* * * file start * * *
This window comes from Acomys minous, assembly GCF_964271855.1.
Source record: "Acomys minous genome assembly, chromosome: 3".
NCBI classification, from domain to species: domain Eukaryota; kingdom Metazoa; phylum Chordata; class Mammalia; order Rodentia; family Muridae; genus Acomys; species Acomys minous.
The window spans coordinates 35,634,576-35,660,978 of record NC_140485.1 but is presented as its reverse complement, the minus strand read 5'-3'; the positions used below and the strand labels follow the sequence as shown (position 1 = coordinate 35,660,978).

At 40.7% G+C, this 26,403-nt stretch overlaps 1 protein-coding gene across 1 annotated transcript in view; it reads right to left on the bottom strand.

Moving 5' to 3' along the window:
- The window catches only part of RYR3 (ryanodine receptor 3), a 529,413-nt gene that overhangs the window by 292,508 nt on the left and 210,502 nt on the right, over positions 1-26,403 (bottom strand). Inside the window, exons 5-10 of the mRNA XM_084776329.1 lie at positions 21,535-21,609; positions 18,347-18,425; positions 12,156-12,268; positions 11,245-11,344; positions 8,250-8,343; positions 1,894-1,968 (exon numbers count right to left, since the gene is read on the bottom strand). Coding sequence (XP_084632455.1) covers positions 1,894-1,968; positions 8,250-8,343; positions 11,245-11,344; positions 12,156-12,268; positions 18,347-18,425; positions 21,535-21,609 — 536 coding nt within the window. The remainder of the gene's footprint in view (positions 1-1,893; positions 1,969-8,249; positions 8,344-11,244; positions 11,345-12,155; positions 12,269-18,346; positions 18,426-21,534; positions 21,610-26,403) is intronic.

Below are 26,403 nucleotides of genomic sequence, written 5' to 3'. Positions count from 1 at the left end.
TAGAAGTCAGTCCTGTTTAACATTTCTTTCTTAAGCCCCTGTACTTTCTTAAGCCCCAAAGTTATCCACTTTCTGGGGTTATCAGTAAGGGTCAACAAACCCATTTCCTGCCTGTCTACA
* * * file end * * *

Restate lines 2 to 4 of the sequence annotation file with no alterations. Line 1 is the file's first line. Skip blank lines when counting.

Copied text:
Source record: "Acomys minous genome assembly, chromosome: 3".
NCBI classification, from domain to species: domain Eukaryota; kingdom Metazoa; phylum Chordata; class Mammalia; order Rodentia; family Muridae; genus Acomys; species Acomys minous.
The window spans coordinates 35,634,576-35,660,978 of record NC_140485.1 but is presented as its reverse complement, the minus strand read 5'-3'; the positions used below and the strand labels follow the sequence as shown (position 1 = coordinate 35,660,978).